The Pharaoh Hound is one of the oldest known domesticated breeds of coursing sighthounds in the world. With keen instinct, elegance and athleticism, these hounds were bred to hunt.
It is believed that the Phoenicians brought Pharaoh Hounds to the Mediterranean islands of Malta and Gozo over 2,500 years ago, subsequently trading them throughout the ancient world in Egypt, and as far north as Great Britain. Hieroglyphs and statues dating back to 4400 BC resemble Pharaoh Hounds at the chapel of Mereuwka and Senbi.
Amazingly, the breed has remained unchanged in its nature to course and hunt but also be an affectionate, treasured companion. We have the nation of Malta to thank for the preservation and guarding of this breed, who named the Pharaoh Hound their national dog.
These Maltese hounds were brought to the UK in the early 1960s by Pauline and Adam Block, where they were officially named the Pharaoh Hound. The first Pharaoh Hound was introduced in the US by Ruth Taft Harper in 1967; the first Pharaoh Hound litter was whelped in the US in 1970. In 1983, the breed was officially recognized and classified in the AKC Hound Breed Group.
Known as “Kalb Tal-Fenek” in Malta, which means rabbit dog, this intact, primitive breed has a “face (that) glows like a God and he delights to do his work”—a description from Egyptian hieroglyphs that still describes the uniqueness of temperament and fun spirited disposition of the Pharaoh Hound today.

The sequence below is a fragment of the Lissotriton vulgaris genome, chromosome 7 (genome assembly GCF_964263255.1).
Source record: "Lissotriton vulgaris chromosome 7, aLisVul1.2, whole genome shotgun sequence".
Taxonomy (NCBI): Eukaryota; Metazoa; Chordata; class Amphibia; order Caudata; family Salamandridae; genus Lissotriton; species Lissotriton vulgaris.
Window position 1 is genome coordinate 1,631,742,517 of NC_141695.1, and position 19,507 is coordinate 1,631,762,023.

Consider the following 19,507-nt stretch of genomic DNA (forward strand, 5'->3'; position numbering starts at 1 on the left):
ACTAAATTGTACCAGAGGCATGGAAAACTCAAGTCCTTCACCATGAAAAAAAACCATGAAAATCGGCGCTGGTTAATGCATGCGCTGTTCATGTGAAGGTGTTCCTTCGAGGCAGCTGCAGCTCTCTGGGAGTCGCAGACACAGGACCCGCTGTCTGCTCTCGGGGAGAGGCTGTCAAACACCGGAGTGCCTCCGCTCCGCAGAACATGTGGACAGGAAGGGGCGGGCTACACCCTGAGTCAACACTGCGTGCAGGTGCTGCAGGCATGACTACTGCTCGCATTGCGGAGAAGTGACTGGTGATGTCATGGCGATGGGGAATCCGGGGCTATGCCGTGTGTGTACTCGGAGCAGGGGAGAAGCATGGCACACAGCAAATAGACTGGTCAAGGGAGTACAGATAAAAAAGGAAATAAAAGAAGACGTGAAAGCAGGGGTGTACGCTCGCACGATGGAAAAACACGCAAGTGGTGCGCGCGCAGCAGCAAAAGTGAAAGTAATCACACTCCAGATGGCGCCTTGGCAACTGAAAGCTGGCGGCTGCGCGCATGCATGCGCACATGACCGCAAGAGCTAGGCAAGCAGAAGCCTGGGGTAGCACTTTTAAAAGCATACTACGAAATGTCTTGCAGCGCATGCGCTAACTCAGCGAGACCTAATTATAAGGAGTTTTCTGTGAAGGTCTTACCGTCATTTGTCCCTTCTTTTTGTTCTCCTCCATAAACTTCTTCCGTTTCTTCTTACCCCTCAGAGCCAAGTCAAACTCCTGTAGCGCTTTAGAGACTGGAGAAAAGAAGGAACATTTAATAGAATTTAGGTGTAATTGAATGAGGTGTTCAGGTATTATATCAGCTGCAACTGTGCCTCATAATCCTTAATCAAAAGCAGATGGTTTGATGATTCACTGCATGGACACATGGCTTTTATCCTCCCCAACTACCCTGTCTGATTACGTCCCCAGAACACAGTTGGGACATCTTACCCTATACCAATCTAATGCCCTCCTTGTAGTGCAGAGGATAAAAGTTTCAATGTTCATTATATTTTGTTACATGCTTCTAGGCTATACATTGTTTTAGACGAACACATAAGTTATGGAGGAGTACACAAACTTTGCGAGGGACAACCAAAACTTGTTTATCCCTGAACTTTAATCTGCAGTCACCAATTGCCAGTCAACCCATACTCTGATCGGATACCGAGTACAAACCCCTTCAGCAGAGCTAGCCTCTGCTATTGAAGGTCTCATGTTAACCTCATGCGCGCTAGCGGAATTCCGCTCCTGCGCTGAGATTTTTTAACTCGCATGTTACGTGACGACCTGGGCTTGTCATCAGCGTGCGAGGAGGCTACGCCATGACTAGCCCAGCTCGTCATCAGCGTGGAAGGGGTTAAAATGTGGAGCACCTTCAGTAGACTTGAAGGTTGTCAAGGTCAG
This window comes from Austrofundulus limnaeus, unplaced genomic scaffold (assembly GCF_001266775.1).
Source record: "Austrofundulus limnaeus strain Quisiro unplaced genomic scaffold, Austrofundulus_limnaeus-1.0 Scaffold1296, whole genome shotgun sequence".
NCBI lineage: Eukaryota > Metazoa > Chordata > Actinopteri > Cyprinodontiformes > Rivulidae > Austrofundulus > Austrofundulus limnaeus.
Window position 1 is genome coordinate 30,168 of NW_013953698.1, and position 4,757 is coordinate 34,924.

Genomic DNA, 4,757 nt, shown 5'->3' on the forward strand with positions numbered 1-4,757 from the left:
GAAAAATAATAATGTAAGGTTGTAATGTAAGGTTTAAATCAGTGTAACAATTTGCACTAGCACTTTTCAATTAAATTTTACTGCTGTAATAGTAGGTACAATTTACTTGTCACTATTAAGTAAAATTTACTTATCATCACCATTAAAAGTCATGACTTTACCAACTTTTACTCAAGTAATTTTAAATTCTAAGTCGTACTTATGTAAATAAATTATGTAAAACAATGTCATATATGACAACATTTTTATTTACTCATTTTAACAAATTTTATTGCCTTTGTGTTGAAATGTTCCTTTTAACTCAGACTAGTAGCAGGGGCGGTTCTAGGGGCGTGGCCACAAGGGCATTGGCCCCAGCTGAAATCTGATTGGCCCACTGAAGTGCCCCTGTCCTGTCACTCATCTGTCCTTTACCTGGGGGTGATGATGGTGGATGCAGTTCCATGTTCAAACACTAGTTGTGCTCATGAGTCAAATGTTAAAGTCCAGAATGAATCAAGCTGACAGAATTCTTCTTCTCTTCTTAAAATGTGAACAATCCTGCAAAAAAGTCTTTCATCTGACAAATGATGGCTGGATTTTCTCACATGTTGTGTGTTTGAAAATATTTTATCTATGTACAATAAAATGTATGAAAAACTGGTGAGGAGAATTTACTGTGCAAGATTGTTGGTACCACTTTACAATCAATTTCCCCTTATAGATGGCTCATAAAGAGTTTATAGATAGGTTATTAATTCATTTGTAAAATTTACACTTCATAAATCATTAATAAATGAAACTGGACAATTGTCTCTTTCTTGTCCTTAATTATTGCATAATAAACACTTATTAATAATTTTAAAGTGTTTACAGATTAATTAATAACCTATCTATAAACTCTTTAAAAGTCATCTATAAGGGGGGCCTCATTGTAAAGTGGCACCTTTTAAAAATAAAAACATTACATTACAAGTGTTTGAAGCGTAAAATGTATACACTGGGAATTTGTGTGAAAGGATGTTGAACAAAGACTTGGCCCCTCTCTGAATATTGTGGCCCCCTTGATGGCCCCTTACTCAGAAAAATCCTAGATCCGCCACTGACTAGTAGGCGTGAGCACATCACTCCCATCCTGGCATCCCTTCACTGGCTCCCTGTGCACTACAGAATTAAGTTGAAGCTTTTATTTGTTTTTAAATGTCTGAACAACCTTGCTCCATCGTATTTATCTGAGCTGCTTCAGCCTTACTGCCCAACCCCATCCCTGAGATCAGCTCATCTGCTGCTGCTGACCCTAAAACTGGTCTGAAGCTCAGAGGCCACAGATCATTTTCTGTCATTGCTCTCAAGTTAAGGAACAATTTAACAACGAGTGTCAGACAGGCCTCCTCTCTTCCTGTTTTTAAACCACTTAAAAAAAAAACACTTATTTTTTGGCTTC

Pharaoh Hounds possess the ability to smile with their teeth and will even blush when excited or happy—the skin on their nose, cheeks and/or ears will turn a shade of crimson.
Pharaoh Hounds are highly intelligent, independent, and often cat-like in temperament and habits. Personalities vary in the breed, from shy to bold, but all possess a sense of humor and disposition for zany antics to entertain themselves and you. They crave companionship and affection from their owners, often becoming your shadow.
Pharaoh Hounds can be talkers, and will alert you to someone at the door as a watch dog (however, they are social and will want to interact with whomever enters your home). They can “talk back” to you and will whine or make noises to alert you to their needs and desires, and will bark when playing, running, and interacting excitedly with other dogs.
Pharaoh Hounds are not an outside dog, but do require a minimum of an hour a day of exercise to keep them content and obedient around the home. Once exercised physically and mentally, they calm down nicely and will gladly become a cuddly couch potato.
Sensitive in nature, Pharaoh Hounds do not respond to punitive methods of training or communication. Reward-based treats and praise will win you their loyalty and respect.
- Active owners that will take them along with their pack.
- Owners that socialize with other people and dogs.
- Homes with a minimum 6 foot solid wooden fence or secure farm fencing and/or electrical fence. Prey drive is high and Pharaoh Hounds will hunt at every opportunity.
- Owners who are committed to keeping their Pharaoh Hound on leash at all times whenever the dog is outside of the home or a fenced yard—these are not off-leash dogs.